- A new study links antibiotic use to an increased risk of colon cancer.
- Young adults who use antibiotics have a 50 percent higher risk of colon cancer than those who don’t.
- Experts recommend using antibiotics only when needed.
Traditionally, colorectal cancer was a disease that primarily affected older adults. But it is now the third leading cause of cancer death in young adults. The exact cause has puzzled researchers for years, but a new study shows a surprising potential link: antibiotic use.
The study was published in British Journal of Cancer, analyzed primary care data for nearly 40,000 people from 1999 to 2011. The researchers looked specifically at antibiotic use and lifestyle factors in people with and without colorectal cancer.
While the overall number of cancers was low (7,903 people had colon cancer and 445 were under the age of 50), the researchers found that people under the age of 50 who used antibiotics had a 50 percent higher risk of colon cancer than those who didn’t. People 50 years and older who used antibiotics had a 9% increased risk of colon cancer. The more people use antibiotics, the greater their risk.
What is colon cancer?
Colon cancer is often referred to in the broad sense of colorectal cancer, which is an umbrella term used to refer to colon and rectal cancers. Most colorectal cancers start with growths called polyps in the lining of the colon or rectum. These polyps can become cancer over time. Colorectal cancer is the third most common cancer diagnosed in U.S. men and women
However, there appears to be no link between antibiotic use and rectal cancer.
“Our findings suggest that antibiotics may play a role in colon tumor formation in all age groups,” the researchers concluded.
Why does antibiotic use increase the risk of colon cancer?
The study itself focused only on the association — not on why antibiotic use increases colon cancer risk. However, there are some theories as to why this is the case.
Antibiotic use may interfere with bacteria in the gut microbiome, which makes up the microbes in our gastrointestinal tract, gastrointestinal oncologist Scott Kopetz, MD, of the University of Texas MD Anderson Cancer Center told VigorTip. world.
“A healthy microbiome has a mix of different types of bacteria that maintain the health of the cells in the colon’s lining,” he said. “Antibiotic use disrupts this healthy microbiome and over time may lead to a higher risk of colorectal cancer.”
Can taking antibiotics cause diarrhea?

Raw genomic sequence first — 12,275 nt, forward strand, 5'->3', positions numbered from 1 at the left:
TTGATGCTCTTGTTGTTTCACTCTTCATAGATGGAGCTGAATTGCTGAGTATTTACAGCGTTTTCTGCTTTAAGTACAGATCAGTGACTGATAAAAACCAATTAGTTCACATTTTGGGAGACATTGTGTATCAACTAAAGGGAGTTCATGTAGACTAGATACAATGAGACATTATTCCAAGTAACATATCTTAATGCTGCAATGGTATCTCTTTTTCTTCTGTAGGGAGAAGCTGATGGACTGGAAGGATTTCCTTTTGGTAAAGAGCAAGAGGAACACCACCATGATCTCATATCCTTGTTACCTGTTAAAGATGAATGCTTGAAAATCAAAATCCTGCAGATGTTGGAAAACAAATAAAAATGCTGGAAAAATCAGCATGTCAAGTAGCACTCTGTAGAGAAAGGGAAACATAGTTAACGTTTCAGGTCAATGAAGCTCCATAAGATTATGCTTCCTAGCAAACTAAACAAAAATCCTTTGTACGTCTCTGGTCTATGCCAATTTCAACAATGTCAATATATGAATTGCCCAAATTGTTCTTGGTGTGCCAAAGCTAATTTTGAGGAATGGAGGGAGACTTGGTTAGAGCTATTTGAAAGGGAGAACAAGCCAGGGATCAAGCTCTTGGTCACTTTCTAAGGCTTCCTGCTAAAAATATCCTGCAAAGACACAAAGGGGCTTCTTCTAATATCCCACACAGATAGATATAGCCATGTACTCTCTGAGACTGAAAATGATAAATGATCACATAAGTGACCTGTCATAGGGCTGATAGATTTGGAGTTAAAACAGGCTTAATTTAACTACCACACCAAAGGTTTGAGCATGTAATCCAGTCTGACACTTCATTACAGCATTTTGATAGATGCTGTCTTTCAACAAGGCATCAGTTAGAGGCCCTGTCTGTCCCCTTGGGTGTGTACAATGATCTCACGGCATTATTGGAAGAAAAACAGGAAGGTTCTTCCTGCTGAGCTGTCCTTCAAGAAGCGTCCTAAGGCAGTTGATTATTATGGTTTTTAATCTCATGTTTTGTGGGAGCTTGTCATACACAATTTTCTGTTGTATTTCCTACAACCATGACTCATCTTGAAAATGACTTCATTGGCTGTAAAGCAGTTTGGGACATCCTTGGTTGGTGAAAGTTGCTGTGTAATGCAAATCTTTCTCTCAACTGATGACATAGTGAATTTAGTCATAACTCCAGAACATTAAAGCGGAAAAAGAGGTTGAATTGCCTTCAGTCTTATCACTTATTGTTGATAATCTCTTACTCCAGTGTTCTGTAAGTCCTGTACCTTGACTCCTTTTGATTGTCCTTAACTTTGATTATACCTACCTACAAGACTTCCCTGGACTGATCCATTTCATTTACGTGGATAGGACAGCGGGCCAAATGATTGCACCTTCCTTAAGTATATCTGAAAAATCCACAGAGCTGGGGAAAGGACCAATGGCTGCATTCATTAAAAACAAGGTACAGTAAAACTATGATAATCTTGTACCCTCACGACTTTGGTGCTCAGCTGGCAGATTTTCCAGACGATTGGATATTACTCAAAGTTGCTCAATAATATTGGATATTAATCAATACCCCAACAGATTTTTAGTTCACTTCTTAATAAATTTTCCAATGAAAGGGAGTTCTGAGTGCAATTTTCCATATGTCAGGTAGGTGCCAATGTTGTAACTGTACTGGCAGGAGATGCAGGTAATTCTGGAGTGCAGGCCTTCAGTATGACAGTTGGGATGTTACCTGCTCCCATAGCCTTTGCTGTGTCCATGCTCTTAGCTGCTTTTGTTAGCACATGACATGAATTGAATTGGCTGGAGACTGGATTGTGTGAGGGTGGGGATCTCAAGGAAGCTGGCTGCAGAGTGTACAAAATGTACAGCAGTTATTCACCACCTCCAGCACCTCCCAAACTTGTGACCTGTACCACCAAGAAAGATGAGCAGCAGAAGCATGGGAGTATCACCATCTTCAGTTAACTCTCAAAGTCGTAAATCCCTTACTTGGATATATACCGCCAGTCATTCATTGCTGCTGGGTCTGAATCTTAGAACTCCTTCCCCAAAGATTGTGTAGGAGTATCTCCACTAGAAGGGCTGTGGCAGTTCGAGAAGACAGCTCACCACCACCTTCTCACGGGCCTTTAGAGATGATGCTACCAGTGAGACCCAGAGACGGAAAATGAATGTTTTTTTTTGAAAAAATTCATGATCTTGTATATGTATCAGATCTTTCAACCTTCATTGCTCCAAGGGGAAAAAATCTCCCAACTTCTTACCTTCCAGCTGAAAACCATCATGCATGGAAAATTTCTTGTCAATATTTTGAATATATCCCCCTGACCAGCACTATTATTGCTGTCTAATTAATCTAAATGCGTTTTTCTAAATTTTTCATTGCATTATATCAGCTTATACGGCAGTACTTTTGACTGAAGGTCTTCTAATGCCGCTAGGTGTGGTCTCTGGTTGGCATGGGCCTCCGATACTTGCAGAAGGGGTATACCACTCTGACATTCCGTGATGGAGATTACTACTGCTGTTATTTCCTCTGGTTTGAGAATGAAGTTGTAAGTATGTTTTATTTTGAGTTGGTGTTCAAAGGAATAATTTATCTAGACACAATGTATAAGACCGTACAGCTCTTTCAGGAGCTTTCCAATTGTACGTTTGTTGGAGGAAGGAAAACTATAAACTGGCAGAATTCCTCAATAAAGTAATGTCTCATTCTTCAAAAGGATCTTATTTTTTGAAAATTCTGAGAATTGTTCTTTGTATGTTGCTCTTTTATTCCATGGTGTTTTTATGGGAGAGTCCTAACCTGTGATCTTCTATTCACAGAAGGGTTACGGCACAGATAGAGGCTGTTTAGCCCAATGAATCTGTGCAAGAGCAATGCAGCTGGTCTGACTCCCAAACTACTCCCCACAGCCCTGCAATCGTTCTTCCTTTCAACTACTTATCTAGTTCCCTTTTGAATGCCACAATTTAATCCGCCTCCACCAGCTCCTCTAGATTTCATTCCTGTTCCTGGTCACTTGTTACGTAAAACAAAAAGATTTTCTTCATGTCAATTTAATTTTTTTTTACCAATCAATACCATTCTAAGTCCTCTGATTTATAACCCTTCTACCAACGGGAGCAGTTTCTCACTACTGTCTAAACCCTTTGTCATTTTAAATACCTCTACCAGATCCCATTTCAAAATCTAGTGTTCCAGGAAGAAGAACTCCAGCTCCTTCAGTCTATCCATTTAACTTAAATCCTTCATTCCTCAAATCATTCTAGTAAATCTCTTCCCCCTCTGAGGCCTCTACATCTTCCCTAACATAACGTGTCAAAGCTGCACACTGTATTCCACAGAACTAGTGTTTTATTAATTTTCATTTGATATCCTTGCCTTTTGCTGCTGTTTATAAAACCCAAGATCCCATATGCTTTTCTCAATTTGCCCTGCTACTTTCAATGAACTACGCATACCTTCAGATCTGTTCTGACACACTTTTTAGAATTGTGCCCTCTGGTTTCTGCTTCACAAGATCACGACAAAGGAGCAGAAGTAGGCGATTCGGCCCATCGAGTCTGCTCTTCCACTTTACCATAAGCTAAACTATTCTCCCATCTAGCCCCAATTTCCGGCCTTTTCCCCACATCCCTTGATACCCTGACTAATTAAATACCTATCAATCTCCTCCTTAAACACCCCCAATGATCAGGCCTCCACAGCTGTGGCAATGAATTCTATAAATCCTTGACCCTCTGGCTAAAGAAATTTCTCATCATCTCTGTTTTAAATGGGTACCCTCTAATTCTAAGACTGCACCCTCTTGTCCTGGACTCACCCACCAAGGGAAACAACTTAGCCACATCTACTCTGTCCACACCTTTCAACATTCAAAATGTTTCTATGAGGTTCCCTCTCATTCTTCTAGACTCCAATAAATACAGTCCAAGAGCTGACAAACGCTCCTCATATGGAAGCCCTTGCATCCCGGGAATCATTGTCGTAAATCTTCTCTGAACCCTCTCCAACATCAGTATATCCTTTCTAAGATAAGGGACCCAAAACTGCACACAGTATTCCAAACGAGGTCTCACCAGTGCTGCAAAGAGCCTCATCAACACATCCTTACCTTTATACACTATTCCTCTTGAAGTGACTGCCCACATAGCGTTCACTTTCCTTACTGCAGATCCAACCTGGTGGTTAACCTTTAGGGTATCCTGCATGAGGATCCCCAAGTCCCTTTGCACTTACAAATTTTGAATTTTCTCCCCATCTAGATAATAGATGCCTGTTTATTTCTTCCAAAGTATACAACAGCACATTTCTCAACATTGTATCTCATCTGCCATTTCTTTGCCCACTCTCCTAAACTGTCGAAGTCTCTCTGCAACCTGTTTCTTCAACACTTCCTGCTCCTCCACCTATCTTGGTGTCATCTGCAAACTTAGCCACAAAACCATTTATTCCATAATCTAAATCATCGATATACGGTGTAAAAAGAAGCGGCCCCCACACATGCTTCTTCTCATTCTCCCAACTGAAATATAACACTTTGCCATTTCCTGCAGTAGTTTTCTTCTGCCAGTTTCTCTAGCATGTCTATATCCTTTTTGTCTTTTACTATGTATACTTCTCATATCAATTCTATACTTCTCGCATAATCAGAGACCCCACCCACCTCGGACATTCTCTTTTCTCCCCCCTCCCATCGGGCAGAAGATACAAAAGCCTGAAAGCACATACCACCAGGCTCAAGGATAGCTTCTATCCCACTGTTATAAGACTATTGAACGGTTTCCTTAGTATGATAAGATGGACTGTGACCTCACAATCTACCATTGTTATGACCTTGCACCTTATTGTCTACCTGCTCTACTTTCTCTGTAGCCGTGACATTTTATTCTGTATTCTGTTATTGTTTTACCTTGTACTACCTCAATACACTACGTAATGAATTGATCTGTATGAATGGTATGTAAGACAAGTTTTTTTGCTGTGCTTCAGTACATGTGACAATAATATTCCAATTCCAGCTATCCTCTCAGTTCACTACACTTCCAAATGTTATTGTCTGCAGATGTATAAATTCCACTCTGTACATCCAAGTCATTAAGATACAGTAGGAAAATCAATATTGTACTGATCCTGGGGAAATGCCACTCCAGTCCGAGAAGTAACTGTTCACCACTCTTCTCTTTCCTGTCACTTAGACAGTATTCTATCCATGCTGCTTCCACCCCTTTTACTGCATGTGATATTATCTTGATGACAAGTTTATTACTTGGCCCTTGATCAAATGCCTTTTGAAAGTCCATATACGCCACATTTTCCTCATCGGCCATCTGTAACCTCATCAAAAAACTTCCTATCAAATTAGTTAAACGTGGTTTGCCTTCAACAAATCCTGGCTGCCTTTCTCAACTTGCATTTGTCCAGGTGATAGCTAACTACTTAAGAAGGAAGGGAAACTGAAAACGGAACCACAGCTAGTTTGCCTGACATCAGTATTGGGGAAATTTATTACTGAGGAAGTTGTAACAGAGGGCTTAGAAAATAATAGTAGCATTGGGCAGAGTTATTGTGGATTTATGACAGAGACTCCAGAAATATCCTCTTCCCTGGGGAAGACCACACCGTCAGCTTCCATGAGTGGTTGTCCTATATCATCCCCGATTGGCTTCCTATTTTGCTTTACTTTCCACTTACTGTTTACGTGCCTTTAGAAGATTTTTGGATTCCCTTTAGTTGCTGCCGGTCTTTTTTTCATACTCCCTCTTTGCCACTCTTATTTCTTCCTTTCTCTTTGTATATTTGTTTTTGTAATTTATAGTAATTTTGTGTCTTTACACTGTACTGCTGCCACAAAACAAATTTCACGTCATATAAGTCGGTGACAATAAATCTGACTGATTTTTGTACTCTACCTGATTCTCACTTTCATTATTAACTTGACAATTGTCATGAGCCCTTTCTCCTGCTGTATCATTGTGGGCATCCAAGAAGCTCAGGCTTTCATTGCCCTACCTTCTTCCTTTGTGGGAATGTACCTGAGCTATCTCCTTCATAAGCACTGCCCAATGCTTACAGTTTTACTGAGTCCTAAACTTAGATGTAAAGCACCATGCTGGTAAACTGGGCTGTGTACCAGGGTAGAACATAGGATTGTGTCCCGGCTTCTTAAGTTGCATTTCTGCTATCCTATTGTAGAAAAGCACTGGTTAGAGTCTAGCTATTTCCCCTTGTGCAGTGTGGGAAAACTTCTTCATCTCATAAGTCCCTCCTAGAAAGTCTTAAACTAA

Anton Bilchik, MD, PhD, MBA, FACS, director of the Gastrointestinal Research Program at St. John’s Cancer Institute, Providence St. John’s Health, California, agrees that the gut microbiome may be affected by antibiotic use.
“Possible explanations for why antibiotics may be associated with increased risk are not fully understood, but some bacteria in the microbiome work with the immune system to prevent colon cancer,” he told VigorTip. “Antibiotics may neutralize good bacteria and stimulate bad bacteria, increasing the chance of colon cancer.”
Sarah Hoffe, MD, chief of the Division of Gastrointestinal Radiation Oncology at Moffitt Cancer Center, told VigorTip that specific findings lend credence to these theories.
“Patients who took the most antibiotics had the highest cancer risk, but studies have shown that the risk is even slightly elevated after a course of antibiotics,” she said. “The increased risk was mostly on the right side of the colon, the proximal or The ascending colon, where bacterial activity is higher than the rest of the gut.”
what does this mean to you
Antibiotic use is associated with an increased risk of colon cancer in young adults. While no direct cause-and-effect relationship has been established, experts recommend using antibiotics only when needed to ensure safety.
How to deal with antibiotic use
Experts stress that people should not avoid antibiotics when they need them to avoid colon cancer. There’s only one link at this point — not a proven cause — and many people use antibiotics without problems.
“Antibiotic use is so common that confounding factors may contribute to an increased risk of colon cancer,” Hough said. There may also be less obvious associations that could explain the link, Kopetz said.
Eating yogurt while on antibiotics can protect your gut health
“For example, patients who were more likely to see their doctor regularly were more likely to be treated with antibiotics and were also more likely to have a colonoscopy to detect cancer,” he said.
Still, Bilchik says the findings are plausible.
“If you need antibiotics, you should take them. But obviously antibiotics are overused,” he said. “It’s just another reason why it’s important to use antibiotics wisely.”
Overall, Kopetz recommends that people do their best to maintain a healthy diet and exercise regularly to reduce their risk of colon cancer, while getting screened. “Getting recommended screening starting at age 45 can detect cancer early and prevent it by removing precancerous lesions,” he said.